Bogotá, 30 Oct (EFE).- The results of Sunday’s mayoral and gubernatorial elections in Colombia are a setback for the leftist government of President Gustavo Petro, who has expressed his willingness to work with the incoming leaders of other political parties in the face of this “new scenario.”
“A new scenario is opening up. As president, I will engage with all local leaders,” Petro said in a message on social media, reiterating what he said in a speech on Sunday night after learning the results of the regional elections.
Petro’s party, the Historic Pact, was last year’s top vote-getter in both the Senate (where it won 2.3 million votes) and the House of Representatives (more than 2.5 million). Petro himself received more than 11 million votes in the run-off election on 19 June, including 2.2 million in Bogotá alone.
And while it is true that the Historical Pact did not field candidates nationwide, some of that strength has faded, especially in Bogotá, where its mayoral candidate, former senator Gustavo Bolívar, who is very close to Petro, came in third with 571,591 votes, barely a quarter of what the president got last year.
Defensiveness and self-criticism
Beyond the conciliatory tone, Petro was on the defensive on social media on Monday.
“Not only has the government coalition won in nine departments, it is fighting for the tenth,” he insisted, alluding to the pro-government parties that won regional elections.
But according to the president, “the advance of the government forces in the west of Colombia is gigantic” and “in Nariño and Cauca alone, the two governorships and 40 mayorships were won”, referring to a region of majority Afro-Colombian population on the Pacific coast.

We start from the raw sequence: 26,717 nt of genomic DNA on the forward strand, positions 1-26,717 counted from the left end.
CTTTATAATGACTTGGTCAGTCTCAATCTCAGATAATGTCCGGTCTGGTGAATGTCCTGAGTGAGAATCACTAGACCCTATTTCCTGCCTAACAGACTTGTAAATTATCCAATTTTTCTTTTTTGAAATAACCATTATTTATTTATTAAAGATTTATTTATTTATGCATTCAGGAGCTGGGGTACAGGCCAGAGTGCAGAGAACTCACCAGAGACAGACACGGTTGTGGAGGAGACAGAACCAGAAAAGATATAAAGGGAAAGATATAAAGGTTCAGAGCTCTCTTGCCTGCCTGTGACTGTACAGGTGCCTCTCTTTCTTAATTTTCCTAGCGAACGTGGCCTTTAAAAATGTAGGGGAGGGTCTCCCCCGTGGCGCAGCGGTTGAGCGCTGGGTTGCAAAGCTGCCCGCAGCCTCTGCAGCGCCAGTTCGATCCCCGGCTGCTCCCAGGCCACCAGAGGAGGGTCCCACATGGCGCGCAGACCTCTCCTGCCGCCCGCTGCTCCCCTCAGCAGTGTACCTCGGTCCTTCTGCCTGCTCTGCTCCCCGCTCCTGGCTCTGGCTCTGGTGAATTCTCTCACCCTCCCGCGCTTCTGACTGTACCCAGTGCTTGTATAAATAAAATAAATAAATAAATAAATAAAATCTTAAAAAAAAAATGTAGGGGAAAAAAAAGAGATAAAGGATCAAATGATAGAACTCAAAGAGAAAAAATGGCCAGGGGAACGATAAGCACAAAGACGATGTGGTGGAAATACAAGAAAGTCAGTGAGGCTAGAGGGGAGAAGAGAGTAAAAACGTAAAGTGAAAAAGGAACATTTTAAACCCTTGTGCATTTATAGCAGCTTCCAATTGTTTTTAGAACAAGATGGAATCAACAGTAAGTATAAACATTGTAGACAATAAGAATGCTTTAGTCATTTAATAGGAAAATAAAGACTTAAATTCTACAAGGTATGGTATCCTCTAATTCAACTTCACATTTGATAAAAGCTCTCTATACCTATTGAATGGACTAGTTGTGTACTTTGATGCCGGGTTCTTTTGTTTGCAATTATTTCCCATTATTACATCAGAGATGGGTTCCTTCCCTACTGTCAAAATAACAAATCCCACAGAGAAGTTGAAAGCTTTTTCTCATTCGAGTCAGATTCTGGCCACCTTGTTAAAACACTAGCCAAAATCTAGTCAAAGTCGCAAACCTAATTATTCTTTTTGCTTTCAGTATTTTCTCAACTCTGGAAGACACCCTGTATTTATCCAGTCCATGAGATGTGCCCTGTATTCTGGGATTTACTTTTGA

However, the results published by the National Registrar’s Office show that in Cauca, Jorge Octavio Guzmán of the La Fuerza del Pueblo coalition, which includes pro-government parties, was elected governor, while the Pacto Histórico candidate, Juan Diego Castrillón, came third.
In a different tone, Bolívar, the candidate running in Bogotá, admitted on Sunday that “centralism” had “killed” the left-wing movement and that it would have to reorganize itself. “We have to go around the country and pick up the broken pieces of the historical pact,” said the former telenovela scriptwriter, conceding defeat.
The new regional and local leaders will take office on January 1 for the period 2024-2027, and the president has promised to receive them and work to articulate local proposals with the National Development Plan.
In the meantime, they must work on the transfer of responsibilities. The mayor of Bogotá, Claudia López, will receive this Monday her successor, the elected Carlos Fernando Galán, of the New Liberalism Party, who said today that he has “the task of uniting society, restoring confidence in politics and institutions, and taking decisive steps so that Bogotá can walk safely.” EFE